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# Can an object be accelerating and yet -not- moving?

dalehileman

1
Tue 26 Feb, 2013 01:28 pm
@contrex,
Quote:
I never said that nor withdrew it either.
Yes, no, sorry, Con, it was Drew:

Quote:
There is a point in time when your speed is still zero, but your acceleration is some amount greater than zero.
contrex

1
Tue 26 Feb, 2013 01:36 pm
@dalehileman,
dalehileman wrote:

Quote:
I never said that nor withdrew it either.
Yes, no, sorry, Con, it was Drew:

So he with-Drew it?
dalehileman

1
Tue 26 Feb, 2013 02:09 pm
@contrex,
Con for the seventh time--by actual count--you've again made my entire morning if not day
contrex

1
Tue 26 Feb, 2013 02:16 pm
@dalehileman,
dalehileman wrote:

Con for the seventh time--by actual count--you've again made my entire morning if not day

It's nice of you to say so. I have to say I thought this thread was getting a bit over serious.
dalehileman

1
Tue 26 Feb, 2013 02:19 pm
@contrex,
Quote:
a bit over serious
….to say the very least
0 Replies

MattDavis

1
Tue 26 Feb, 2013 04:26 pm
@dalehileman,
Not to get all "deconstructionist" or anything but it will depend on what is a "practical situation".
This question was originally posted (I think) to test understanding from the Newtonian mechanics frame of looking at reality. I doubt there is any regard given to Plank's constant in terms of spacial quantization. For most "practical" purposes the calculus answer is pretty damn good.
On a quantum level maybe not so much, but this doesn't make much difference on the scale of balls thrown in the air.
contrex

1
Tue 26 Feb, 2013 04:40 pm
@MattDavis,
MattDavis wrote:
Plank's constant

Is that a wooden person?
MattDavis

1
Tue 26 Feb, 2013 04:47 pm
@contrex,
contrex wrote:
Is that a wooden person?

Haha... yes it probably is, but it is also this....
Quote:
a physical constant that is the quantum of action in quantum mechanics.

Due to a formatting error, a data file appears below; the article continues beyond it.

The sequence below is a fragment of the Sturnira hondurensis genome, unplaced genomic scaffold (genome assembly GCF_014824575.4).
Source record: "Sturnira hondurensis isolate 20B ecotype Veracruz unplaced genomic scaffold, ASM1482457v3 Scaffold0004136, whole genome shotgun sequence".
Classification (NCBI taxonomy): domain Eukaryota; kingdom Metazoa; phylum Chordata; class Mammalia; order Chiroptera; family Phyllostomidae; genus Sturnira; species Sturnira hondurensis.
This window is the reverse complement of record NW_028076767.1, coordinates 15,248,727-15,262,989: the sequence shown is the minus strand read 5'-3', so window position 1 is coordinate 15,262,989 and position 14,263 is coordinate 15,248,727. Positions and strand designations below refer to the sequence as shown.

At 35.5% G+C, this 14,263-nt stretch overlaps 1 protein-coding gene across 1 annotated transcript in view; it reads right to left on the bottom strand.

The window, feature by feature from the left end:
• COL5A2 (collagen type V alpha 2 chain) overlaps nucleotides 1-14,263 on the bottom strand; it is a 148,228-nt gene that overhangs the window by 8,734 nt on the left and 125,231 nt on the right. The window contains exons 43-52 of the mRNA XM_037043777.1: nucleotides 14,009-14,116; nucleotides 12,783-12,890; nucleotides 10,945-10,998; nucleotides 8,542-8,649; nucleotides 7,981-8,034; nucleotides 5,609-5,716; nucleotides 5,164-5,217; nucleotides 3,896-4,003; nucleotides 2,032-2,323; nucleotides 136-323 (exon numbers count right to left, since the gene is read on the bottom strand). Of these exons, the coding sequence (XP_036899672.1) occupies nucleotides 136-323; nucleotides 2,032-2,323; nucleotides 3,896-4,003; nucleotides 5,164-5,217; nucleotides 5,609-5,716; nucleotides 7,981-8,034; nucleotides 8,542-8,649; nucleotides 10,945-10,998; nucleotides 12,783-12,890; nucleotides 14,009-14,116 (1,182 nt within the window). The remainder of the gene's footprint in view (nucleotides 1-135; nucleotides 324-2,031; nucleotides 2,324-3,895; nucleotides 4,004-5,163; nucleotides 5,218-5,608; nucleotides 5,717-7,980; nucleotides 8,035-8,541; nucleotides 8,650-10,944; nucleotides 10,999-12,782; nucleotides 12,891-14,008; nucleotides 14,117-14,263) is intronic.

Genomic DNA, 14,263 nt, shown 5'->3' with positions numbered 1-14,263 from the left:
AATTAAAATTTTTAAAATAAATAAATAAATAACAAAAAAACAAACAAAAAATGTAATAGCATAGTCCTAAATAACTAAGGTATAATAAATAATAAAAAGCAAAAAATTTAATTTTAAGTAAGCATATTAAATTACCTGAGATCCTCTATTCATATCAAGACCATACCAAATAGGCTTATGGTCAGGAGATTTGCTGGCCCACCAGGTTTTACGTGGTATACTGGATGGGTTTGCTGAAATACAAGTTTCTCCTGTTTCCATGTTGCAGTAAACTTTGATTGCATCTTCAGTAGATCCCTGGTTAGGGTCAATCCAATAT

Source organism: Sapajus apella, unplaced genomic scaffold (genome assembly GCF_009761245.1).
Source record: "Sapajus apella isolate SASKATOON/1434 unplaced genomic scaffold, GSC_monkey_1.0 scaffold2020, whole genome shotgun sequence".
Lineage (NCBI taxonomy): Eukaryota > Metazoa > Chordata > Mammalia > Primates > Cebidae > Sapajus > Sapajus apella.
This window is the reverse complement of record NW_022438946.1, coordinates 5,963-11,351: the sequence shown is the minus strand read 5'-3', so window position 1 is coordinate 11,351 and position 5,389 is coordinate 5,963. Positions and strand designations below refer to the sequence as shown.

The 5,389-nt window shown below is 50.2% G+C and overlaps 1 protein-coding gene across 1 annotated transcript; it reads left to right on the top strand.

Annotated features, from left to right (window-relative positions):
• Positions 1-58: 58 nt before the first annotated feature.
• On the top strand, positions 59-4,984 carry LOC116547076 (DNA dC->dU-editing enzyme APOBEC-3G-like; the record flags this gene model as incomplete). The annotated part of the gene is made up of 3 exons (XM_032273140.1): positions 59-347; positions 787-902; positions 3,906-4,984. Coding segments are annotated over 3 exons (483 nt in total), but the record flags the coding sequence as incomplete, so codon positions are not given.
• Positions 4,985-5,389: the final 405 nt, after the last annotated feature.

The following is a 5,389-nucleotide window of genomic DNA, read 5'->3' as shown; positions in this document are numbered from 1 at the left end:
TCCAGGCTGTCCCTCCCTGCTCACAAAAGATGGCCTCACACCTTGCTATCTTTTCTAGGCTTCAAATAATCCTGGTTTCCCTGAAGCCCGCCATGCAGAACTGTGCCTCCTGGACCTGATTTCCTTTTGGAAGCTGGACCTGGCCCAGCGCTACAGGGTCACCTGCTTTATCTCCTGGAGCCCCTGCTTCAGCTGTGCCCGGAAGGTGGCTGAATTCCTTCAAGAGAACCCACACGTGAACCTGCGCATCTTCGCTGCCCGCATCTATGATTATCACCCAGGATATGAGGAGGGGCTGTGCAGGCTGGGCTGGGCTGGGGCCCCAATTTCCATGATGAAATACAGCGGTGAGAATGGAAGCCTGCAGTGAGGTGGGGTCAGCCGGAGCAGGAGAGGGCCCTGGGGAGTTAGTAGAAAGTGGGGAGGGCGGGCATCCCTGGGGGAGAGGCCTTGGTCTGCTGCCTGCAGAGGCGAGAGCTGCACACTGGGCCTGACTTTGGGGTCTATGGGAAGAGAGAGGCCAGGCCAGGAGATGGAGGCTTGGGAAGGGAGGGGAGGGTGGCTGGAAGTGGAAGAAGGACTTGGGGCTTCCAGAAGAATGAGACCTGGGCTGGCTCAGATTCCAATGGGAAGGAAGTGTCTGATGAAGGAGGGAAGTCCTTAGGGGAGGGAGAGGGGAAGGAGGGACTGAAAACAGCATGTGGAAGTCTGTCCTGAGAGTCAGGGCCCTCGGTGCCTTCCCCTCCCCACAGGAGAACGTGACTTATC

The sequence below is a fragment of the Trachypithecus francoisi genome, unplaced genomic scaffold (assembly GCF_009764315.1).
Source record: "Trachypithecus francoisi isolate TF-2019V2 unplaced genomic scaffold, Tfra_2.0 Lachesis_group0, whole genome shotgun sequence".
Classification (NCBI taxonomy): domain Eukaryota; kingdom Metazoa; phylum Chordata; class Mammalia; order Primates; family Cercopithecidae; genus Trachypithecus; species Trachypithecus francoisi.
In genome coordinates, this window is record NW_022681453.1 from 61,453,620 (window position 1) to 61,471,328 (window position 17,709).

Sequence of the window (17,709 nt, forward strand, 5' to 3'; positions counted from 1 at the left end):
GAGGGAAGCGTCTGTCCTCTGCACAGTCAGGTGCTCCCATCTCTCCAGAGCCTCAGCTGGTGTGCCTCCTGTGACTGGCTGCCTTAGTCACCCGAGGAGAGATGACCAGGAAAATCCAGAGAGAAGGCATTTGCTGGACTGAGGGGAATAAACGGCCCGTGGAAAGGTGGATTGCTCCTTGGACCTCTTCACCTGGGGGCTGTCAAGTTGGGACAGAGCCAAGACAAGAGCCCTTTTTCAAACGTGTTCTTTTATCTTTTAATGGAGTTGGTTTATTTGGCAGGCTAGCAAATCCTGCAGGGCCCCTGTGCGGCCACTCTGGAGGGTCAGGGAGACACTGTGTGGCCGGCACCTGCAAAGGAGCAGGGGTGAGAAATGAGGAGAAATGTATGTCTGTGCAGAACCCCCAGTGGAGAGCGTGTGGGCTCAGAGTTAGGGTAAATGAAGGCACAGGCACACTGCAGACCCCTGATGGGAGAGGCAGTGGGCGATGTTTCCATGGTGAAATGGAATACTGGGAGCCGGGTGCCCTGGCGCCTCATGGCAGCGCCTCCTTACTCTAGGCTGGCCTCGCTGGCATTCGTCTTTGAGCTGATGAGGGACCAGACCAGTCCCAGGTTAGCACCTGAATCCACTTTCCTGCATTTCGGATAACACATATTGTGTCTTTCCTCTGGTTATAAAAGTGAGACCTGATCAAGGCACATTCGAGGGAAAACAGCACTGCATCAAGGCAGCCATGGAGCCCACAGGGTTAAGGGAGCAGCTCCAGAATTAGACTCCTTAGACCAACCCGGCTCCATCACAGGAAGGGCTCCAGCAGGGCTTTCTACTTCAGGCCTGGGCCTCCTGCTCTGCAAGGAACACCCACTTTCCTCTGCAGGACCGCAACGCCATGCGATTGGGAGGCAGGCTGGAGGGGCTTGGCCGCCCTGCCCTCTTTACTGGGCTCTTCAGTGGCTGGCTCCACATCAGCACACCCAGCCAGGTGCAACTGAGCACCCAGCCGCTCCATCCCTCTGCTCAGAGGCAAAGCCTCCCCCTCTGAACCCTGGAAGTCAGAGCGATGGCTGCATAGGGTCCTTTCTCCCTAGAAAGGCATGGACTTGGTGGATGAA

http://en.wikipedia.org/wiki/Planck_constant
dalehileman

1
Tue 26 Feb, 2013 06:37 pm
@MattDavis,
Quote:
…...will depend on what is a "practical situation".
Again forgive me Matt if sometimes I'm not xtal clear

I see the ball looked at in two different ways, yielding two different answers to the OP: The theoretical in which there's no stopping of the ball and the practical where the peak really does flatten a bit

..the difference between just thinking about it and throwing an actual ball up into the air

But Matt I don't see how Newtonian mechanics, Plank's constant, spacial quantization, the calculus, or quantum level have any pertinence whatever to this difference

If you're trying to impress me with your erudition, then you've succeeded admirably
MattDavis

1
Tue 26 Feb, 2013 06:47 pm
@dalehileman,
Nothing to forgive
I understand where you're coming from (I think).
If you were asked for an answer to a homework problem in a classical mechanics physics class, the answer would be that:
"Yes. An object (macroscopic) can be both still (velocity=0) and accelerating (velocity in the process of change)."
dalehileman

1
Tue 26 Feb, 2013 07:39 pm
@MattDavis,
Quote:
Nothing to forgive
Why thank you Matt. From some responses I'd assume I was upsetting nearly everyone

Quote:
I understand where you're coming from (I think).
I'm not sure I do any more

Quote:
"…...can be both still (velocity=0) and accelerating……."
Oh yes yes, I do agree

Not to backtrack however, there's one interesting aspect of the whole thing that still intrigues me. I understand that the peak is round but unlike the situation of the automobile starting, for that instant of zero duration the peak is flat, suggesting, just like the different kinds of infinity, a different kind of zero from the typical situation where one straight line crosses another

…...and yes I realize you can restore the curvature if you also stretch out the vertical. Still it's flat for zero seconds, stopped